The Kentucky doctor dragged from a United Express flight at O’Hare International Airport in Chicago suffered a significant concussion, broken nose and lost his two front teeth, attorneys for David Dao said Thursday.
In revealing plans to file a lawsuit, Chicago aviation attorney Thomas A. Demetrio said the issue that led to David Dao's "forceful" and "violent" removal was not in fact "overbooking" but rather a larger problem of airlines "bullying" customers.
"For a long time, airlines, United in particular, have bullied us," he said. "They have treated us less than maybe we deserve."
Dao’s lawyer criticized the flight’s crew for standing by idle as police used “violent” force to remove a 69-year-old man from the plane, noting that Dao was not a threat to passengers or United employees.
"This was not a troubled passenger," he said. "This was not a nut job. This was not a threat to anyone. Should he have been unceremoniously dragged out of that airplane the way he was? He's a 69-year-old man. Is that really the way we want to treat the aged?"
David Dao's daughter told reporters Thursday that her family was "horrified and shocked and sickened" by what they saw in the now-viral video.
"What happened to my dad should have never happened to any human being regardless of the circumstance," said Crystal Dao Pepper.
In a statement issued shortly after the Thursday news conference, United said it "cannot stress enough that we remain steadfast in our commitment to make this right."
"This horrible situation has provided a harsh learning experience from which we will take immediate, concrete action," the statement read. "We have committed to our customers and our employees that we are going to fix what’s broken so this never happens again."
Video showed Dao, of Elizabethtown, Kentucky, getting dragged off the full United Express flight by airport police, prompting outrage on social media nationwide.
Screaming can be heard on the videos, but nowhere is Dao seen attacking the officers. After he was dragged down the aisle of the jet, video shows him standing in the aisle with blood on his face and saying quietly, "I want to go home, I want to go home."
Demetrio said Dao told him the the experience was 'more horrifying and harrowing' than when he left Vietnam in a boat during the fall of Saigon in 1975.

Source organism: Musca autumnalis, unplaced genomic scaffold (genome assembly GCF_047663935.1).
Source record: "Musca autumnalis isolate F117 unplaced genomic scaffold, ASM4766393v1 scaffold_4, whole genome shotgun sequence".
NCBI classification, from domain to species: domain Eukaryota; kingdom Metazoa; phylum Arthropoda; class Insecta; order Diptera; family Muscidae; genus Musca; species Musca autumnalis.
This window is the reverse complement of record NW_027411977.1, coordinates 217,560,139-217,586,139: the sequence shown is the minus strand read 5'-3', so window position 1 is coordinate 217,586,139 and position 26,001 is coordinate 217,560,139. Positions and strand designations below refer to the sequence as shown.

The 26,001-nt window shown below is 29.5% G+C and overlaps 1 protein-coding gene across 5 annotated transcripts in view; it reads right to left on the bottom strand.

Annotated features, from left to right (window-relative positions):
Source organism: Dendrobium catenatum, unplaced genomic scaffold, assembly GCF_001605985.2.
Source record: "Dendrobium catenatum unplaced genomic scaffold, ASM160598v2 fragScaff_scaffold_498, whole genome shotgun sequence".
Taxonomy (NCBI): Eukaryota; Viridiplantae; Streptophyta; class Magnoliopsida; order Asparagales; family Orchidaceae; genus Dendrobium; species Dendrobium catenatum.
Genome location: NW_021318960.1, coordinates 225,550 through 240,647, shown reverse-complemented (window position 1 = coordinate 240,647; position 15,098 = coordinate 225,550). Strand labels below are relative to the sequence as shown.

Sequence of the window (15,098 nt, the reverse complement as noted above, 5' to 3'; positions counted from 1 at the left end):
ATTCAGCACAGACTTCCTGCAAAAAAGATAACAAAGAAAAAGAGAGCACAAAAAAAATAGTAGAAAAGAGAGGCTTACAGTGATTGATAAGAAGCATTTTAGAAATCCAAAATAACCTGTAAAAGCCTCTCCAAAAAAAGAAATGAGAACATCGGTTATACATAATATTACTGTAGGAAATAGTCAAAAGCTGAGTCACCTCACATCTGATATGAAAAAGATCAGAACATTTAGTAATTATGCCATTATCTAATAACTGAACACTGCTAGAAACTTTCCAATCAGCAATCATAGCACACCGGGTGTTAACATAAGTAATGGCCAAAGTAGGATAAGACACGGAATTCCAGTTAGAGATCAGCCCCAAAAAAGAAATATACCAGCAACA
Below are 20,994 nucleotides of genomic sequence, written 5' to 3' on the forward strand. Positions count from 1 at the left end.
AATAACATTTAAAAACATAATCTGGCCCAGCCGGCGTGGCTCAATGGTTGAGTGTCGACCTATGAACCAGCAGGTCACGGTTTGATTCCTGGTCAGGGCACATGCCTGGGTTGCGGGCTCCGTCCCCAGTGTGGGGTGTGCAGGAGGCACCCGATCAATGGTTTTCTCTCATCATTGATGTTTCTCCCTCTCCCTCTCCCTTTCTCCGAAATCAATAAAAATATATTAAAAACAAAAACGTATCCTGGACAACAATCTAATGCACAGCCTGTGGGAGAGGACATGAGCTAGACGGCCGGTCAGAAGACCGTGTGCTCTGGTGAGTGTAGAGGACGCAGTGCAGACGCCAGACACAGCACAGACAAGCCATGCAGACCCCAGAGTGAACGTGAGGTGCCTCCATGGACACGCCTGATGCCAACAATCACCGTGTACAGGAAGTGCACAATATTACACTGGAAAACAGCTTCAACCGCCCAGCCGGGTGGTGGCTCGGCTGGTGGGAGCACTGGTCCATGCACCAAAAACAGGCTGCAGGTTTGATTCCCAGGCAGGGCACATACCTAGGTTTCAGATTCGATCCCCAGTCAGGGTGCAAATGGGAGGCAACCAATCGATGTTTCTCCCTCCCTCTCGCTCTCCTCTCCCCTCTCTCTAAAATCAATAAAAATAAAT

United CEO Oscar Munoz, in his latest statement, described the removal as "truly horrific." He said the company would reassess policies for seeking volunteers to give up their seats, for handling oversold situations and for partnering with airport authorities and local law enforcement.
"No one should ever be mistreated this way," Munoz said in his most contrite apology yet as details emerged about the incident.
Munoz also pledged to conduct a wide-ranging review of company policies.
On Thursday, United added that it will not ask law enforcement officers to remove passengers unless it is a "matter of safety and security."
The event stemmed from a common air travel issue — a full flight. United was trying to make room for four employees of a partner airline, meaning four people had to get off.
At first, the airline asked for volunteers, offering $400 and then when that did not work, $800 per passenger to relinquish a seat. When no one voluntarily came forward, United selected four passengers at random.
Three people got off the flight, but Dao said he was a doctor and needed to get home to treat patients on Monday. He refused to leave.
Three Aviation Department police officers got on the plane. Two officers tried to reason with the man before a third came aboard and pointed at the man "basically saying, 'Sir, you have to get off the plane,'" said Tyler Bridges, a passenger whose wife, Audra D. Bridges, posted a video on Facebook.
One of the officers could be seen grabbing the screaming man from his window seat, across the armrest and dragging him down the aisle by his arms.
Other passengers on Flight 3411 are heard saying, "Please, my God," ''What are you doing?" ''This is wrong," ''Look at what you did to him" and "Busted his lip."
United Airlines has since announced that all passengers on Flight 3411 will receive refunds for their tickets.
"All customers on flight 3411 on Sunday, April 9 are being compensated for the cost of their tickets," the company said in a statement Wednesday.
Airport officials have said little about Sunday's events and nothing about Dao's behavior before he was pulled from the jet that was bound for Louisville, Kentucky. Likewise, the Chicago Aviation Department has said only that one of its employees who removed Dao did not follow proper procedures and has been placed on leave. Two more officers involved in the situation were suspended on Wednesday.
No passengers on the plane have said that Dao did anything but refuse to leave the plane when he was ordered to do so.
Also Tuesday, Chicago Mayor Rahm Emanuel called the way Dao was treated "completely unacceptable" and praised Aviation Commissioner Ginger Evans for taking "swift action." He promised that a city investigation would "ensure nothing like this ever happens again."
Dao’s lawyer said he doesn’t believe the incident was racially motivated and that it appears that airlines don’t have standard procedures for kicking people off plane.
The U.S. Department of Transportation announced Tuesday that it is reviewing Sunday's events to see if United violated rules on overselling flights.